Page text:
Personnel Specialist
Personnel Specialists provide enlisted personnel with information and counseling about Navy jobs, opportunities for general education and training, and promotion requirements. They assist enlisted members' families with legal aid or reassignments in hardship situations. Personnel Specialists keep records up to date, prepare reports, type letters and maintain files.
Quartermasters assist the navigator and officer of the deck (OOD), steer the ship, take radar bearings and ranges, make depth soundings and celestial observations, plot courses and command small craft.
Religious Programs Specialist
Religious Programs Specialists assist Navy chaplains with administrative and budgetary tasks. They serve as custodians of chapel funds, keep religious documents and stay in contact with religious and community agencies. They prepare devotional and religious educational materials, set up volunteer programs, operate shipboard libraries, supervise chaplains' offices and perform administrative, clerical and secretarial duties. They train personnel in religious programs and publicize religious activities.
Special Warfare Boat Operator
Special Warfare Boat Operators drive fast speedboats down narrow, winding rivers, or the open ocean while performing high speed, medium range, or all weather insertion/extraction of Special Operations Forces. They participate in maritime interdiction operations, tactical swimmer operations, intelligence collection, operation deception, and Coastal patrol.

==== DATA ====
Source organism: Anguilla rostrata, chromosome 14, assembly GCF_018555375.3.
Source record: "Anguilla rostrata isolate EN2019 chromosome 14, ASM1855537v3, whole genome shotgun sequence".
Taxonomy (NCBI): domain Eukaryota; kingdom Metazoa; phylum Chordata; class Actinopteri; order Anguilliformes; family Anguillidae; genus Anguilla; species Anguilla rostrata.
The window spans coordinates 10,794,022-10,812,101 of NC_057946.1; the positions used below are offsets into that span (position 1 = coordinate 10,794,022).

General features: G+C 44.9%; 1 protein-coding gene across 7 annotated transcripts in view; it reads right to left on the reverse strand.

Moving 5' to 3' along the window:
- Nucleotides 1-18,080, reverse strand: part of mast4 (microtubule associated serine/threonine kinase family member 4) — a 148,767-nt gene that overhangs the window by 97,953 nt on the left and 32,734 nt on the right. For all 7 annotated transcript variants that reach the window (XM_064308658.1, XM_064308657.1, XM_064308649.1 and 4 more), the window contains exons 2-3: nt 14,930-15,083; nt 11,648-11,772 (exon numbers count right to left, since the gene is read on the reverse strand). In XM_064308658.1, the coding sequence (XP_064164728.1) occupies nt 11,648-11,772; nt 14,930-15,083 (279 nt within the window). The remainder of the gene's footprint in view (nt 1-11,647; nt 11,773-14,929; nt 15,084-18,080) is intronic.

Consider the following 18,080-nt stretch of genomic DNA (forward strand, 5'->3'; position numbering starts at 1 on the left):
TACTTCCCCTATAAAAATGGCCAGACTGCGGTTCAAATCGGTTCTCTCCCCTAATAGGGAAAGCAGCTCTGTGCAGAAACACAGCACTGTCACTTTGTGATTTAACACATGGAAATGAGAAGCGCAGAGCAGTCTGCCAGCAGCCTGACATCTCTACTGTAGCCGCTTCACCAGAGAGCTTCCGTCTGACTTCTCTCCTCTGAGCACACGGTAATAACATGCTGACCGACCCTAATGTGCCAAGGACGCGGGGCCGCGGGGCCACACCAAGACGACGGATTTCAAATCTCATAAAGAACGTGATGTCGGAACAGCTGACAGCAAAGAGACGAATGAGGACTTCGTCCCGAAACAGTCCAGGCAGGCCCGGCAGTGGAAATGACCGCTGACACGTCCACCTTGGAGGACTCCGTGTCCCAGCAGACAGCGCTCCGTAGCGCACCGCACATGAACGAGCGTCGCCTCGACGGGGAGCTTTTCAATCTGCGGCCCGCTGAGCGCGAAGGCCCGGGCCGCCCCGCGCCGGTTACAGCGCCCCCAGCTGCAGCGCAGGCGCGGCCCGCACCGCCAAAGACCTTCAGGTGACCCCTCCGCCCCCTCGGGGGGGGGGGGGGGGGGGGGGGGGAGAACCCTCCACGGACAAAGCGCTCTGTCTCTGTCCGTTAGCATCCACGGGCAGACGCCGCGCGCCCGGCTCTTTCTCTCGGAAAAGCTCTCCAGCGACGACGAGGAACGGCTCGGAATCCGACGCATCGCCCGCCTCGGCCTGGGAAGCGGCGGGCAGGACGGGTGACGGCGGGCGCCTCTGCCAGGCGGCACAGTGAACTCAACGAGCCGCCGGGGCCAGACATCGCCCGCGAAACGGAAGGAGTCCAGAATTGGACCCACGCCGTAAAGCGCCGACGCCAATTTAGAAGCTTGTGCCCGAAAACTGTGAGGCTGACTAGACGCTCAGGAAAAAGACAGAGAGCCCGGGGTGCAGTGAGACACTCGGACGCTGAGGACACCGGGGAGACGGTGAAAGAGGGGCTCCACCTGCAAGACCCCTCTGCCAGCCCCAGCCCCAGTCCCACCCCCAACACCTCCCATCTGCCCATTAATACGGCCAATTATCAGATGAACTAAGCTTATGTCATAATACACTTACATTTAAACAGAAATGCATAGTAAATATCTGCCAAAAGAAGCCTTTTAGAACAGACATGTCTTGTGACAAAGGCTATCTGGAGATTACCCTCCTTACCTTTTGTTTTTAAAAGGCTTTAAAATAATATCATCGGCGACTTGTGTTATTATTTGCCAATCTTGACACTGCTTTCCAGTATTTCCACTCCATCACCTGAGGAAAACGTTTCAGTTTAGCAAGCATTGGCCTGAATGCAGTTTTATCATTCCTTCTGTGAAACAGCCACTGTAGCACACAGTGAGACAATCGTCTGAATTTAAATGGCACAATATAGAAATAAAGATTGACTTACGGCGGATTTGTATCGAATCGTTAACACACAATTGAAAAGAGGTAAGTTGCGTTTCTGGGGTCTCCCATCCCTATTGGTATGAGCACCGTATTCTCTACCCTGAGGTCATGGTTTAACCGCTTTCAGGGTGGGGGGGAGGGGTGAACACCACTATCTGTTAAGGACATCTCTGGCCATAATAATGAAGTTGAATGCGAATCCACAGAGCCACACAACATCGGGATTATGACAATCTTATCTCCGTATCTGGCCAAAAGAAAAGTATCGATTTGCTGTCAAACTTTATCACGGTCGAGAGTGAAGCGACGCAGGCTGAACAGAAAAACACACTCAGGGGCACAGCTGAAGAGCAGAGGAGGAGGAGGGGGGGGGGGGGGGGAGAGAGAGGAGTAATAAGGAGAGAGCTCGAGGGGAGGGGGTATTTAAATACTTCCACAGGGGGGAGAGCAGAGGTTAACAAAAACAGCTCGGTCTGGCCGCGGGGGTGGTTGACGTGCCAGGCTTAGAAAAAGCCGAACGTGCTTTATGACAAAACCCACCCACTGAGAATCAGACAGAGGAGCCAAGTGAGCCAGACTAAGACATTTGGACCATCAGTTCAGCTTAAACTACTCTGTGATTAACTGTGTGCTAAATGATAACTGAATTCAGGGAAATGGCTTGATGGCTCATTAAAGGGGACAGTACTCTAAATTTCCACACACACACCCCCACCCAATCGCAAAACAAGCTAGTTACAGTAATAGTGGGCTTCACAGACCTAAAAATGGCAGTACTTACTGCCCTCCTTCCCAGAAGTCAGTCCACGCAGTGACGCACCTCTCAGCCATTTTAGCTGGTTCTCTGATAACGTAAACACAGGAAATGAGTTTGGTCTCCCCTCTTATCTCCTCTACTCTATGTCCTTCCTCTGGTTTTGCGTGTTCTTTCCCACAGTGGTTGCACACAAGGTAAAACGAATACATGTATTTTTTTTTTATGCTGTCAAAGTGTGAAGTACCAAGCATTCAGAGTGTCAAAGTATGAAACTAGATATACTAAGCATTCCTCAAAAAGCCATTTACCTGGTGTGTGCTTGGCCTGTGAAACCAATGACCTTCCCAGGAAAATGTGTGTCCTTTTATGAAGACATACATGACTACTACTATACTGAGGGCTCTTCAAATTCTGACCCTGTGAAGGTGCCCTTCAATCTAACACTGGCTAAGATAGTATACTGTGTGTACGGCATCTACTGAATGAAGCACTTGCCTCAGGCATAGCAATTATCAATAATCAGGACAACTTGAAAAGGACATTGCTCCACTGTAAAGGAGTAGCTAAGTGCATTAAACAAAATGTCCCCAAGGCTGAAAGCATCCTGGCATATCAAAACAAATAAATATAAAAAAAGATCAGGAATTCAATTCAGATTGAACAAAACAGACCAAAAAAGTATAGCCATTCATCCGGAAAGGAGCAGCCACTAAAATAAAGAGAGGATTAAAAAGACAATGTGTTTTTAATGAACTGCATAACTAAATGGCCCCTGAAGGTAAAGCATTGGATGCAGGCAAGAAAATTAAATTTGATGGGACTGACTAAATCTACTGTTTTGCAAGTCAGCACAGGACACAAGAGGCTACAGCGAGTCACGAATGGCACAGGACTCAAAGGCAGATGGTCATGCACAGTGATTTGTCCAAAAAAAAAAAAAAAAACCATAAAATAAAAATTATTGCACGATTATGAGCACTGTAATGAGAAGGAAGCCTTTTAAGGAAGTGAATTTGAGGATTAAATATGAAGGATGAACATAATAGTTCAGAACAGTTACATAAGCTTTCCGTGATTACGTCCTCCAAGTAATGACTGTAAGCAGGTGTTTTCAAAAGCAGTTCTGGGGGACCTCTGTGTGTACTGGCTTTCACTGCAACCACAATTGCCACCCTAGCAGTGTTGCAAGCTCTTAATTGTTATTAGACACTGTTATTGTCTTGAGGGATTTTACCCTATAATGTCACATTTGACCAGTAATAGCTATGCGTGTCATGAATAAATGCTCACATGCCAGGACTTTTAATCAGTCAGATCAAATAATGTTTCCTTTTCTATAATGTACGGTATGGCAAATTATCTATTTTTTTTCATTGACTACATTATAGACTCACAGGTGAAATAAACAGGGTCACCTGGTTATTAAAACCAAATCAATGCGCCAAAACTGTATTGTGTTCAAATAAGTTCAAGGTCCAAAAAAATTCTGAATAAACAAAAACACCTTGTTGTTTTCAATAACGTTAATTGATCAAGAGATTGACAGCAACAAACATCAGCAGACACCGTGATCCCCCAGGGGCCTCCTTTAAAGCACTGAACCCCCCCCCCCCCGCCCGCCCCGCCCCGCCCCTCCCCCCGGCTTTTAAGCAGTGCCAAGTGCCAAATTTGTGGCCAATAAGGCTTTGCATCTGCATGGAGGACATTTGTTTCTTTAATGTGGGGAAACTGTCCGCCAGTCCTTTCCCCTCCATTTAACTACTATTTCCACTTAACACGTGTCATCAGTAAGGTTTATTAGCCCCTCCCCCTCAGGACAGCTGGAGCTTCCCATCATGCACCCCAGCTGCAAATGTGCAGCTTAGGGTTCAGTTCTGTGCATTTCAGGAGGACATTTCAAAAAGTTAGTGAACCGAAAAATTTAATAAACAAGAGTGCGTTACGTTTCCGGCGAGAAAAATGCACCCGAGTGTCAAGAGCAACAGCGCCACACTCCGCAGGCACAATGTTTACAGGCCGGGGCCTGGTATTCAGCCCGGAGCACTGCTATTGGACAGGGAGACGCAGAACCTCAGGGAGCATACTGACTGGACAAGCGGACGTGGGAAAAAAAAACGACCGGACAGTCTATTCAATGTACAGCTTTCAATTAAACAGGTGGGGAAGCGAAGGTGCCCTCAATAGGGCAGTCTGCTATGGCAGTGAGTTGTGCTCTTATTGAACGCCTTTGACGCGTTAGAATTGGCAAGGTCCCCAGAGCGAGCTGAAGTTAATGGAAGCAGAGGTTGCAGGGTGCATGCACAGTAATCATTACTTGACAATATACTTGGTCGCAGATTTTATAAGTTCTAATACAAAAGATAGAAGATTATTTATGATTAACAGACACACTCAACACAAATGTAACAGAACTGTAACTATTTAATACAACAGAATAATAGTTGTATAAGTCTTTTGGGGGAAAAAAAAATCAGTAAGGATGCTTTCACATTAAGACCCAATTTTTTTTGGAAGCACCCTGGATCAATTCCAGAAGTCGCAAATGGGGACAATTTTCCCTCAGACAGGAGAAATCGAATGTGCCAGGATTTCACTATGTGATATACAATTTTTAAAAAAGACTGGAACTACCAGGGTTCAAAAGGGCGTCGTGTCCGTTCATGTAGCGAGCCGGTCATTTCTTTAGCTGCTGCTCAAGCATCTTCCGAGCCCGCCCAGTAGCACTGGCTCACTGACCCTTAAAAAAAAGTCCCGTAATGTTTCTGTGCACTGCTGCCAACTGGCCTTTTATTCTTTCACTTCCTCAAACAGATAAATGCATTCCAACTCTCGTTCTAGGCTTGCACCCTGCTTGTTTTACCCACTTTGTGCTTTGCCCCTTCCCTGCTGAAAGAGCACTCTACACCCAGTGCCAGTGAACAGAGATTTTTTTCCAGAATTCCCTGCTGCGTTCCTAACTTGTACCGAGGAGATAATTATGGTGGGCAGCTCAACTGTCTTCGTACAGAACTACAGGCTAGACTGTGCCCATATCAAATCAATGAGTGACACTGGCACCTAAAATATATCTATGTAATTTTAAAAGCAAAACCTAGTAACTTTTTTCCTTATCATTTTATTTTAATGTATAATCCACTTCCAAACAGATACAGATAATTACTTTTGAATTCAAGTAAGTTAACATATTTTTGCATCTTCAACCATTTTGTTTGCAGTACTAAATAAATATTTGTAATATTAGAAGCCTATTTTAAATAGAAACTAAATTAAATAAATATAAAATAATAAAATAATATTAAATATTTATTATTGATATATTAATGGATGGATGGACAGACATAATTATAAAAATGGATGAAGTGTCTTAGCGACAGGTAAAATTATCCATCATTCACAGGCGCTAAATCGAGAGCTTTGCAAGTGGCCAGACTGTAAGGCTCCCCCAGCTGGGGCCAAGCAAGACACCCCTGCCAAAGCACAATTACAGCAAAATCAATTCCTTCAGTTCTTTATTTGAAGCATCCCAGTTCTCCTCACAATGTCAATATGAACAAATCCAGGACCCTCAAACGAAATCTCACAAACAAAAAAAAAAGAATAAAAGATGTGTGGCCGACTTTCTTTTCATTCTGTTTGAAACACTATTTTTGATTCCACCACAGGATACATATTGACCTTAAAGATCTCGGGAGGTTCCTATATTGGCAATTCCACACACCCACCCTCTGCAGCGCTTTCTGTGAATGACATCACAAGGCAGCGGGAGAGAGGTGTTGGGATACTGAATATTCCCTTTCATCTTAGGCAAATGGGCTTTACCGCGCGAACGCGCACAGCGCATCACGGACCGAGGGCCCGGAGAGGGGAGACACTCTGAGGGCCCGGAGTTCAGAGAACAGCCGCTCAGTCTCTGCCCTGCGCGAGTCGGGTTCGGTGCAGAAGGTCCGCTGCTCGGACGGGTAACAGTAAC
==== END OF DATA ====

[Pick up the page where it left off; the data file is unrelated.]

Ship's Serviceman
Ship's Servicemen manage barber shops, tailor shops, ships' uniform stores, laundries, dry cleaning plants and cobbler shops. They serve as clerks in exchanges, gas stations, warehouses, and commissary stores. Some ship's servicemen function as Navy club managers.
Storekeepers are the Navy's supply clerk. They see that needed supplies are available including everything from clothing and machine parts to forms and food. They have duties as civilian warehousemen, purchasing agents, stock clerks and supervisors, retail sales clerks, store managers, inventory clerks, buyers, parts clerks, bookkeepers and even fork lift operators.
Special Warfare Operator
Special Warfare Operators are Navy SEALs. They are trained to jump from airplanes at high altitudes and open their parachutes at low proximity to the earth into frigid waters. They jump from helicopters travelling 30 knots at 30 feet over the water with no parachute. In addition Special Warfare Operators oversee ocean-borne mine disposal, carry out direct action raids against military targets, conduct reconnaissance, and secure beachheads for invading amphibious forces.
Sonar Technician
Sonar Technicians are responsible for underwater surveillance. They assist in safe navigation and aid in search, rescue and attack operations. They operate and repair sonar equipment and jam enemy sonars. Sonar Technicians operate, maintain and repair sonar systems, antisubmarine warfare fire control equipment and other various equipment associated with underwater detection, counter-detection, warfare and communications.
Torpedoman's Mate
Torpedoman's Mates maintain underwater explosive missiles, such as torpedoes and rockets that are launched from surface ships, submarines and aircraft. They maintain launching systems for underwater explosives, and are responsible for shipping and storage of torpedoes and rockets.


I: Cryptologic Technician now includes former rating of Electronic Warfare Technician (EW).
II: Information Systems Technician now includes former rating of Cryptologic Technician - Communications (CTO).